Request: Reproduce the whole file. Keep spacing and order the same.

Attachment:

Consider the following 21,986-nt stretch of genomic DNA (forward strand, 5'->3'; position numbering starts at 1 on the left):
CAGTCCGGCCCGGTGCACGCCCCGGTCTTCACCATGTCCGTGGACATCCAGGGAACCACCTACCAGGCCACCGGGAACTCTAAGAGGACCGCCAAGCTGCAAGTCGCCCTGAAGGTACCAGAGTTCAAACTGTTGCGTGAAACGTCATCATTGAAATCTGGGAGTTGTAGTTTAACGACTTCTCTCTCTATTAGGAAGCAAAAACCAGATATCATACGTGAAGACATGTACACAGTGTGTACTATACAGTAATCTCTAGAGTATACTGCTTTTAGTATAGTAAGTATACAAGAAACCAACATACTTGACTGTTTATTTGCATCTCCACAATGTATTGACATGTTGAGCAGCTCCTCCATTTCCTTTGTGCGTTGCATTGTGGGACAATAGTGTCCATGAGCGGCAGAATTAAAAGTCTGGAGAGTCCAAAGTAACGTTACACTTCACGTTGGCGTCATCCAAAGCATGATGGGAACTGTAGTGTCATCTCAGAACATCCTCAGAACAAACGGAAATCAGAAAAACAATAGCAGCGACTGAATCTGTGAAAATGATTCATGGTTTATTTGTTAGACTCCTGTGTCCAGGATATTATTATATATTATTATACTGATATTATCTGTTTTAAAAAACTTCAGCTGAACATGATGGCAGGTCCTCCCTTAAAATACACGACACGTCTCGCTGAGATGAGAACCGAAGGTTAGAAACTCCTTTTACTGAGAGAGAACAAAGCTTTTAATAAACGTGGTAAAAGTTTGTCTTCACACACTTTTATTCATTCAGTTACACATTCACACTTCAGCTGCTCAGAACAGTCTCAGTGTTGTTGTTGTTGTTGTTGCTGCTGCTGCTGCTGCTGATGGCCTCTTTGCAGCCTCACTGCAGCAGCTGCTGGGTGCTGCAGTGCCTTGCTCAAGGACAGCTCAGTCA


Consider the following 21,986-nt stretch of genomic DNA (forward strand, 5'->3'; position numbering starts at 1 on the left):
CAGTCCGGCCCGGTGCACGCCCCGGTCTTCACCATGTCCGTGGACATCCAGGGAACCACCTACCAGGCCACCGGGAACTCTAAGAGGACCGCCAAGCTGCAAGTCGCCCTGAAGGTACCAGAGTTCAAACTGTTGCGTGAAACGTCATCATTGAAATCTGGGAGTTGTAGTTTAACGACTTCTCTCTCTATTAGGAAGCAAAAACCAGATATCATACGTGAAGACATGTACACAGTGTGTACTATACAGTAATCTCTAGAGTATACTGCTTTTAGTATAGTAAGTATACAAGAAACCAACATACTTGACTGTTTATTTGCATCTCCACAATGTATTGACATGTTGAGCAGCTCCTCCATTTCCTTTGTGCGTTGCATTGTGGGACAATAGTGTCCATGAGCGGCAGAATTAAAAGTCTGGAGAGTCCAAAGTAACGTTACACTTCACGTTGGCGTCATCCAAAGCATGATGGGAACTGTAGTGTCATCTCAGAACATCCTCAGAACAAACGGAAATCAGAAAAACAATAGCAGCGACTGAATCTGTGAAAATGATTCATGGTTTATTTGTTAGACTCCTGTGTCCAGGATATTATTATATATTATTATACTGATATTATCTGTTTTAAAAAACTTCAGCTGAACATGATGGCAGGTCCTCCCTTAAAATACACGACACGTCTCGCTGAGATGAGAACCGAAGGTTAGAAACTCCTTTTACTGAGAGAGAACAAAGCTTTTAATAAACGTGGTAAAAGTTTGTCTTCACACACTTTTATTCATTCAGTTACACATTCACACTTCAGCTGCTCAGAACAGTCTCAGTGTTGTTGTTGTTGTTGTTGCTGCTGCTGCTGCTGCTGATGGCCTCTTTGCAGCCTCACTGCAGCAGCTGCTGGGTGCTGCAGTGCCTTGCTCAAGGACAGCTCAGTCA